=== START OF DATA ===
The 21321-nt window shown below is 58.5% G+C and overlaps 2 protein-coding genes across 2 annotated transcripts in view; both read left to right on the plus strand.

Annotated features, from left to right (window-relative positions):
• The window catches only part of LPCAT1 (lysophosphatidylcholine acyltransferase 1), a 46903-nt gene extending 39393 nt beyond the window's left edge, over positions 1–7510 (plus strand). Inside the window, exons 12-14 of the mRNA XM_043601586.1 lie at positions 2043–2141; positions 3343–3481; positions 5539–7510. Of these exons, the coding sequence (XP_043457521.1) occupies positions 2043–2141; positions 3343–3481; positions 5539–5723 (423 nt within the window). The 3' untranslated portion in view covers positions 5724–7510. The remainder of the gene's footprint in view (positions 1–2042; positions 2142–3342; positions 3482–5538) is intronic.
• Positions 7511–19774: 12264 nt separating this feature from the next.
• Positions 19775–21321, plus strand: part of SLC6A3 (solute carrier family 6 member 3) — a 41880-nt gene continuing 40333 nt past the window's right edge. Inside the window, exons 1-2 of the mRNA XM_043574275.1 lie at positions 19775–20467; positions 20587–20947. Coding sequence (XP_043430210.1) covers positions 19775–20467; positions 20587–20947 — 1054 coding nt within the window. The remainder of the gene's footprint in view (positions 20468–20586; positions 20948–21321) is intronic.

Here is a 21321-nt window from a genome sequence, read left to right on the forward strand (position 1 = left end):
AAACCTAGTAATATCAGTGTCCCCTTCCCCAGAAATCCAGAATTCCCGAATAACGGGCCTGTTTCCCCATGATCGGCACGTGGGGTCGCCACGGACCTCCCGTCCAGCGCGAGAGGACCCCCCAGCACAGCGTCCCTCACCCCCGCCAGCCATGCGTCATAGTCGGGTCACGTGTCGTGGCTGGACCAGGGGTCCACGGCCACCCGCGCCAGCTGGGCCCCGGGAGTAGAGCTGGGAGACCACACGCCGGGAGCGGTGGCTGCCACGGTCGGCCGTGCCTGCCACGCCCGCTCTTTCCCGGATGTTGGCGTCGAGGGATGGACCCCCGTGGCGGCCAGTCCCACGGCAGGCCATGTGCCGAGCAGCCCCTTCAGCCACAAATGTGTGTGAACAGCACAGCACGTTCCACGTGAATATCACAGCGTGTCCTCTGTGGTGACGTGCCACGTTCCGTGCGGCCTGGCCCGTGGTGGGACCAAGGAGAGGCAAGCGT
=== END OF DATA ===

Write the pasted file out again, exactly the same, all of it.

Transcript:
The 21321-nt window shown below is 58.5% G+C and overlaps 2 protein-coding genes across 2 annotated transcripts in view; both read left to right on the plus strand.

Annotated features, from left to right (window-relative positions):
• The window catches only part of LPCAT1 (lysophosphatidylcholine acyltransferase 1), a 46903-nt gene extending 39393 nt beyond the window's left edge, over positions 1–7510 (plus strand). Inside the window, exons 12-14 of the mRNA XM_043601586.1 lie at positions 2043–2141; positions 3343–3481; positions 5539–7510. Of these exons, the coding sequence (XP_043457521.1) occupies positions 2043–2141; positions 3343–3481; positions 5539–5723 (423 nt within the window). The 3' untranslated portion in view covers positions 5724–7510. The remainder of the gene's footprint in view (positions 1–2042; positions 2142–3342; positions 3482–5538) is intronic.
• Positions 7511–19774: 12264 nt separating this feature from the next.
• Positions 19775–21321, plus strand: part of SLC6A3 (solute carrier family 6 member 3) — a 41880-nt gene continuing 40333 nt past the window's right edge. Inside the window, exons 1-2 of the mRNA XM_043574275.1 lie at positions 19775–20467; positions 20587–20947. Coding sequence (XP_043430210.1) covers positions 19775–20467; positions 20587–20947 — 1054 coding nt within the window. The remainder of the gene's footprint in view (positions 20468–20586; positions 20948–21321) is intronic.

Here is a 21321-nt window from a genome sequence, read left to right on the forward strand (position 1 = left end):
AAACCTAGTAATATCAGTGTCCCCTTCCCCAGAAATCCAGAATTCCCGAATAACGGGCCTGTTTCCCCATGATCGGCACGTGGGGTCGCCACGGACCTCCCGTCCAGCGCGAGAGGACCCCCCAGCACAGCGTCCCTCACCCCCGCCAGCCATGCGTCATAGTCGGGTCACGTGTCGTGGCTGGACCAGGGGTCCACGGCCACCCGCGCCAGCTGGGCCCCGGGAGTAGAGCTGGGAGACCACACGCCGGGAGCGGTGGCTGCCACGGTCGGCCGTGCCTGCCACGCCCGCTCTTTCCCGGATGTTGGCGTCGAGGGATGGACCCCCGTGGCGGCCAGTCCCACGGCAGGCCATGTGCCGAGCAGCCCCTTCAGCCACAAATGTGTGTGAACAGCACAGCACGTTCCACGTGAATATCACAGCGTGTCCTCTGTGGTGACGTGCCACGTTCCGTGCGGCCTGGCCCGTGGTGGGACCAAGGAGAGGCAAGCGT